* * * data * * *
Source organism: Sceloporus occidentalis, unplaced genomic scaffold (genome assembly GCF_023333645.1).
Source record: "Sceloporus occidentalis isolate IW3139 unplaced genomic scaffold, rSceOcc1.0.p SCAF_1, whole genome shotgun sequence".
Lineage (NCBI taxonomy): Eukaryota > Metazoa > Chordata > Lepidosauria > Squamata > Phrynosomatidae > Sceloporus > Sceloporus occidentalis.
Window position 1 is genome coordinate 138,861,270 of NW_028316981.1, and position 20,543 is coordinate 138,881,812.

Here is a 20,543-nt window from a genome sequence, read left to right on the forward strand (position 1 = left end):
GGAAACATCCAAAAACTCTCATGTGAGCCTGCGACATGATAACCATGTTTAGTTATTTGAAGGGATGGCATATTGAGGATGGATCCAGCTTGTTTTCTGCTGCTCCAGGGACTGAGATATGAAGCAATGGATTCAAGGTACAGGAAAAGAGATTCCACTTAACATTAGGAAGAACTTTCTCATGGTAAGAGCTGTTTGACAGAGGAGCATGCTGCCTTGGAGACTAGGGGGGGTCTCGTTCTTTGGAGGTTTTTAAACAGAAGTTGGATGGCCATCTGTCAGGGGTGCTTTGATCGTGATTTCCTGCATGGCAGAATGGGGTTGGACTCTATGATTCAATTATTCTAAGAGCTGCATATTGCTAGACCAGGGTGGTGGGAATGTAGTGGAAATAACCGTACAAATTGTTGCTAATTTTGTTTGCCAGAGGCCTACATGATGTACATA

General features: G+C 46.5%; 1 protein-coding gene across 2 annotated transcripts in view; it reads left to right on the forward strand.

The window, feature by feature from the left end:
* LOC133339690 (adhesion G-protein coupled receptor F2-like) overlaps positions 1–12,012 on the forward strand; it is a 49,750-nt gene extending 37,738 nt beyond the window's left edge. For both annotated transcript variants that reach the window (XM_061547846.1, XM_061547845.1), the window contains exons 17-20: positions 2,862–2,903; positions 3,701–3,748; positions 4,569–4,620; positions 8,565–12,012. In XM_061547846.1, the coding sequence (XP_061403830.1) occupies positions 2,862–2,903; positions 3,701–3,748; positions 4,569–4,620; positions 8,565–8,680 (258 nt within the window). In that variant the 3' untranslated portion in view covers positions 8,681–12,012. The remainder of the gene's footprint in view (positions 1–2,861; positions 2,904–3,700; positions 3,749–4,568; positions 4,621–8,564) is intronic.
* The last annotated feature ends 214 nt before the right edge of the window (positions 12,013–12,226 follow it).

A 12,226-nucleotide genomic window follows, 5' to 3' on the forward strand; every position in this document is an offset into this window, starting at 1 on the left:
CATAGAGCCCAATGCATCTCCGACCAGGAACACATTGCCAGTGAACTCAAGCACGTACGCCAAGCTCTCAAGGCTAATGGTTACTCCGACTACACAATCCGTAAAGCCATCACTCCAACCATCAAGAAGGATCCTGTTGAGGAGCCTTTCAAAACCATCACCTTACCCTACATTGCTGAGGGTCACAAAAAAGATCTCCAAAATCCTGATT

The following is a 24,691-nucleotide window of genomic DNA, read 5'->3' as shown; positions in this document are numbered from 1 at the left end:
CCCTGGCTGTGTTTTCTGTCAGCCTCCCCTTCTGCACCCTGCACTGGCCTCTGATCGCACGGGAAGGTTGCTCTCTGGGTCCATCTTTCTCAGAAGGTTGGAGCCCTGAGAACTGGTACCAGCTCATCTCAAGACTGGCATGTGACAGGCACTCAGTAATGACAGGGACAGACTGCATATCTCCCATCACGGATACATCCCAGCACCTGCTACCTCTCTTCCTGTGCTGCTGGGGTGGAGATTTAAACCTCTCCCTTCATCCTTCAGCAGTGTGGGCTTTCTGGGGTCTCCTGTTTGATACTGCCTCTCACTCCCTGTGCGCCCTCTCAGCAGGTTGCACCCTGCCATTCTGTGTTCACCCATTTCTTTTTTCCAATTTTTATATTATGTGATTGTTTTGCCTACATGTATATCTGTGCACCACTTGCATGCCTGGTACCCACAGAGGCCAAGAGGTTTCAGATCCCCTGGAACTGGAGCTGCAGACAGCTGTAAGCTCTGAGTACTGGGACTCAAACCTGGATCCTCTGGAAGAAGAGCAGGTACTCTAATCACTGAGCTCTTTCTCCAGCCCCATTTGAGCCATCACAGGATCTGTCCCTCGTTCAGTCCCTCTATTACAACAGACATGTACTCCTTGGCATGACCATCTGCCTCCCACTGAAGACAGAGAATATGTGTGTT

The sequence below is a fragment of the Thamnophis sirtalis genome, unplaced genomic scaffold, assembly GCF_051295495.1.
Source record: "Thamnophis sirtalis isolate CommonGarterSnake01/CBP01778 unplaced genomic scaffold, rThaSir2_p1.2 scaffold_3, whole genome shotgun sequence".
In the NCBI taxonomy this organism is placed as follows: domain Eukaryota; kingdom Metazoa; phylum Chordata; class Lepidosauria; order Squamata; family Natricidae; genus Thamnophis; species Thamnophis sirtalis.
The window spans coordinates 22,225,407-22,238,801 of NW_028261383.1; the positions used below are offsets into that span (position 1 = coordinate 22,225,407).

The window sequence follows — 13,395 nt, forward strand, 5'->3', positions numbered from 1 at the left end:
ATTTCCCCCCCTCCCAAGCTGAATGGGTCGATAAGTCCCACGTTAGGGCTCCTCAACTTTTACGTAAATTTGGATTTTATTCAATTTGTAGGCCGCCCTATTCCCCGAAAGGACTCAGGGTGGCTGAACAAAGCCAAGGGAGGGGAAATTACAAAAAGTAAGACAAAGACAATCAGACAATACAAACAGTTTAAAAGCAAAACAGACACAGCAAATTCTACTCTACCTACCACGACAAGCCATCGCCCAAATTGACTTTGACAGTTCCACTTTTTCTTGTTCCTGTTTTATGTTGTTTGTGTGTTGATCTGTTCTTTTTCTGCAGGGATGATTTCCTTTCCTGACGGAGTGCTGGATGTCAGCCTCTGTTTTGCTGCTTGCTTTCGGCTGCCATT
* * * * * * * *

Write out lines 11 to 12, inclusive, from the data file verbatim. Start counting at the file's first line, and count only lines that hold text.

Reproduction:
A 12,226-nucleotide genomic window follows, 5' to 3' on the forward strand; every position in this document is an offset into this window, starting at 1 on the left:
CATAGAGCCCAATGCATCTCCGACCAGGAACACATTGCCAGTGAACTCAAGCACGTACGCCAAGCTCTCAAGGCTAATGGTTACTCCGACTACACAATCCGTAAAGCCATCACTCCAACCATCAAGAAGGATCCTGTTGAGGAGCCTTTCAAAACCATCACCTTACCCTACATTGCTGAGGGTCACAAAAAAGATCTCCAAAATCCTGATT